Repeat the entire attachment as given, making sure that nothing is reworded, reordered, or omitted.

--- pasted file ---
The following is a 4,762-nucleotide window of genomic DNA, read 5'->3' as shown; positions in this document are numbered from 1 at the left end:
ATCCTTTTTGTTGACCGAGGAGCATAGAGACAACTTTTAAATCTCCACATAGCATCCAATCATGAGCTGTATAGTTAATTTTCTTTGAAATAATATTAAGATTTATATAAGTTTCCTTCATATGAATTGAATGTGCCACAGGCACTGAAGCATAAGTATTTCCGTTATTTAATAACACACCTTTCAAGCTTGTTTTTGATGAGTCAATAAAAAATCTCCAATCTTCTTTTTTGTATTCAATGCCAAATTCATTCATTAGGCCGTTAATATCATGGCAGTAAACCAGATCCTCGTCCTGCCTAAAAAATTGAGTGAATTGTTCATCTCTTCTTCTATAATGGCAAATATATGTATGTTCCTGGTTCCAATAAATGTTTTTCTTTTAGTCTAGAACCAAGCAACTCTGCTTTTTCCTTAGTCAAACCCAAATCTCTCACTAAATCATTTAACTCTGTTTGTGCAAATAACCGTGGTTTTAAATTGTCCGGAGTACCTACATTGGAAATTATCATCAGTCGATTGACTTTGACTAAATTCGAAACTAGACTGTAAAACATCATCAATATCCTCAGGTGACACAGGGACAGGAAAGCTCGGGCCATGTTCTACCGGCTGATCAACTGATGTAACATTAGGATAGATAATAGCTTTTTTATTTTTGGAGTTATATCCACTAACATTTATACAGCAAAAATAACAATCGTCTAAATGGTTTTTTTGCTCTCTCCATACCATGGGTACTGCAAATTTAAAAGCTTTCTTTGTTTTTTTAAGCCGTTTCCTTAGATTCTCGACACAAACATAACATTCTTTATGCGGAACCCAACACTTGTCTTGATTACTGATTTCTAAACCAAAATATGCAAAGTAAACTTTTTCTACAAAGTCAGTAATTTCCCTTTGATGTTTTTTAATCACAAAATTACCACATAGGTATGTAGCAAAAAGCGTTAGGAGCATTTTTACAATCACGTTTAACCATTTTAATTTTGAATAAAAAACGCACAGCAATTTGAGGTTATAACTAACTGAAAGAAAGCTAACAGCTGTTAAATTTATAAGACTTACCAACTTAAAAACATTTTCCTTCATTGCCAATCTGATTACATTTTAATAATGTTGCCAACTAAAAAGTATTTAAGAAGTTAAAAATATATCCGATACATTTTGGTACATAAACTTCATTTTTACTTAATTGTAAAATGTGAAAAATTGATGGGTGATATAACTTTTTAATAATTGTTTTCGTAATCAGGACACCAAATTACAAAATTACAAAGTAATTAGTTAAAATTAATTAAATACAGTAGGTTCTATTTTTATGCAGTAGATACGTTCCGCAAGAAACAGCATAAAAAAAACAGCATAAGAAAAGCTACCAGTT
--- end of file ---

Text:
The following is a 4,762-nucleotide window of genomic DNA, read 5'->3' as shown; positions in this document are numbered from 1 at the left end:
ATCCTTTTTGTTGACCGAGGAGCATAGAGACAACTTTTAAATCTCCACATAGCATCCAATCATGAGCTGTATAGTTAATTTTCTTTGAAATAATATTAAGATTTATATAAGTTTCCTTCATATGAATTGAATGTGCCACAGGCACTGAAGCATAAGTATTTCCGTTATTTAATAACACACCTTTCAAGCTTGTTTTTGATGAGTCAATAAAAAATCTCCAATCTTCTTTTTTGTATTCAATGCCAAATTCATTCATTAGGCCGTTAATATCATGGCAGTAAACCAGATCCTCGTCCTGCCTAAAAAATTGAGTGAATTGTTCATCTCTTCTTCTATAATGGCAAATATATGTATGTTCCTGGTTCCAATAAATGTTTTTCTTTTAGTCTAGAACCAAGCAACTCTGCTTTTTCCTTAGTCAAACCCAAATCTCTCACTAAATCATTTAACTCTGTTTGTGCAAATAACCGTGGTTTTAAATTGTCCGGAGTACCTACATTGGAAATTATCATCAGTCGATTGACTTTGACTAAATTCGAAACTAGACTGTAAAACATCATCAATATCCTCAGGTGACACAGGGACAGGAAAGCTCGGGCCATGTTCTACCGGCTGATCAACTGATGTAACATTAGGATAGATAATAGCTTTTTTATTTTTGGAGTTATATCCACTAACATTTATACAGCAAAAATAACAATCGTCTAAATGGTTTTTTTGCTCTCTCCATACCATGGGTACTGCAAATTTAAAAGCTTTCTTTGTTTTTTTAAGCCGTTTCCTTAGATTCTCGACACAAACATAACATTCTTTATGCGGAACCCAACACTTGTCTTGATTACTGATTTCTAAACCAAAATATGCAAAGTAAACTTTTTCTACAAAGTCAGTAATTTCCCTTTGATGTTTTTTAATCACAAAATTACCACATAGGTATGTAGCAAAAAGCGTTAGGAGCATTTTTACAATCACGTTTAACCATTTTAATTTTGAATAAAAAACGCACAGCAATTTGAGGTTATAACTAACTGAAAGAAAGCTAACAGCTGTTAAATTTATAAGACTTACCAACTTAAAAACATTTTCCTTCATTGCCAATCTGATTACATTTTAATAATGTTGCCAACTAAAAAGTATTTAAGAAGTTAAAAATATATCCGATACATTTTGGTACATAAACTTCATTTTTACTTAATTGTAAAATGTGAAAAATTGATGGGTGATATAACTTTTTAATAATTGTTTTCGTAATCAGGACACCAAATTACAAAATTACAAAGTAATTAGTTAAAATTAATTAAATACAGTAGGTTCTATTTTTATGCAGTAGATACGTTCCGCAAGAAACAGCATAAAAAAAACAGCATAAGAAAAGCTACCAGTT